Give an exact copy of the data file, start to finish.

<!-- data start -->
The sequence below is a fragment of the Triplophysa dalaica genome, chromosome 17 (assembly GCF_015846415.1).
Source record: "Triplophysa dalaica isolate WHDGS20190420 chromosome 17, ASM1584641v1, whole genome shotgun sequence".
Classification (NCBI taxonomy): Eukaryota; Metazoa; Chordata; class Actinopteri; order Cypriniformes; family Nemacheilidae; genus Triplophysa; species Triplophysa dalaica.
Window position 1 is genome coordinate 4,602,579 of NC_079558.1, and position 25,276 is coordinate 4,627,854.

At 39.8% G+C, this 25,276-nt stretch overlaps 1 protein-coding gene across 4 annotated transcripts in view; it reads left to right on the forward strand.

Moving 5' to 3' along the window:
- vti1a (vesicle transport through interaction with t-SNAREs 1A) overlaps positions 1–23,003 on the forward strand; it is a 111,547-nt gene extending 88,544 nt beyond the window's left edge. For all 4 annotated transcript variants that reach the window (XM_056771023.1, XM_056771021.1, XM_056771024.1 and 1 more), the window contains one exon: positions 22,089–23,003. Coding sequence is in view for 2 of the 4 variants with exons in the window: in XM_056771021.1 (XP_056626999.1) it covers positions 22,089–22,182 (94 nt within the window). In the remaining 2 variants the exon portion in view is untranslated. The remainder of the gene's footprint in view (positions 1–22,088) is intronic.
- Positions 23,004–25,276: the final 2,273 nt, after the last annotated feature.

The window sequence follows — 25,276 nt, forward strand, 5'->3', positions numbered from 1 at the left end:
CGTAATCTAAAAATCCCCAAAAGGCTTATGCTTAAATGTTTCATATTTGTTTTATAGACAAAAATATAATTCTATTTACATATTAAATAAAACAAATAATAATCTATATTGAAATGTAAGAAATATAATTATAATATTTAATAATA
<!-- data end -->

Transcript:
The sequence below is a fragment of the Triplophysa dalaica genome, chromosome 17 (assembly GCF_015846415.1).
Source record: "Triplophysa dalaica isolate WHDGS20190420 chromosome 17, ASM1584641v1, whole genome shotgun sequence".
Classification (NCBI taxonomy): Eukaryota; Metazoa; Chordata; class Actinopteri; order Cypriniformes; family Nemacheilidae; genus Triplophysa; species Triplophysa dalaica.
Window position 1 is genome coordinate 4,602,579 of NC_079558.1, and position 25,276 is coordinate 4,627,854.

At 39.8% G+C, this 25,276-nt stretch overlaps 1 protein-coding gene across 4 annotated transcripts in view; it reads left to right on the forward strand.

Moving 5' to 3' along the window:
- vti1a (vesicle transport through interaction with t-SNAREs 1A) overlaps positions 1–23,003 on the forward strand; it is a 111,547-nt gene extending 88,544 nt beyond the window's left edge. For all 4 annotated transcript variants that reach the window (XM_056771023.1, XM_056771021.1, XM_056771024.1 and 1 more), the window contains one exon: positions 22,089–23,003. Coding sequence is in view for 2 of the 4 variants with exons in the window: in XM_056771021.1 (XP_056626999.1) it covers positions 22,089–22,182 (94 nt within the window). In the remaining 2 variants the exon portion in view is untranslated. The remainder of the gene's footprint in view (positions 1–22,088) is intronic.
- Positions 23,004–25,276: the final 2,273 nt, after the last annotated feature.

The window sequence follows — 25,276 nt, forward strand, 5'->3', positions numbered from 1 at the left end:
CGTAATCTAAAAATCCCCAAAAGGCTTATGCTTAAATGTTTCATATTTGTTTTATAGACAAAAATATAATTCTATTTACATATTAAATAAAACAAATAATAATCTATATTGAAATGTAAGAAATATAATTATAATATTTAATAATA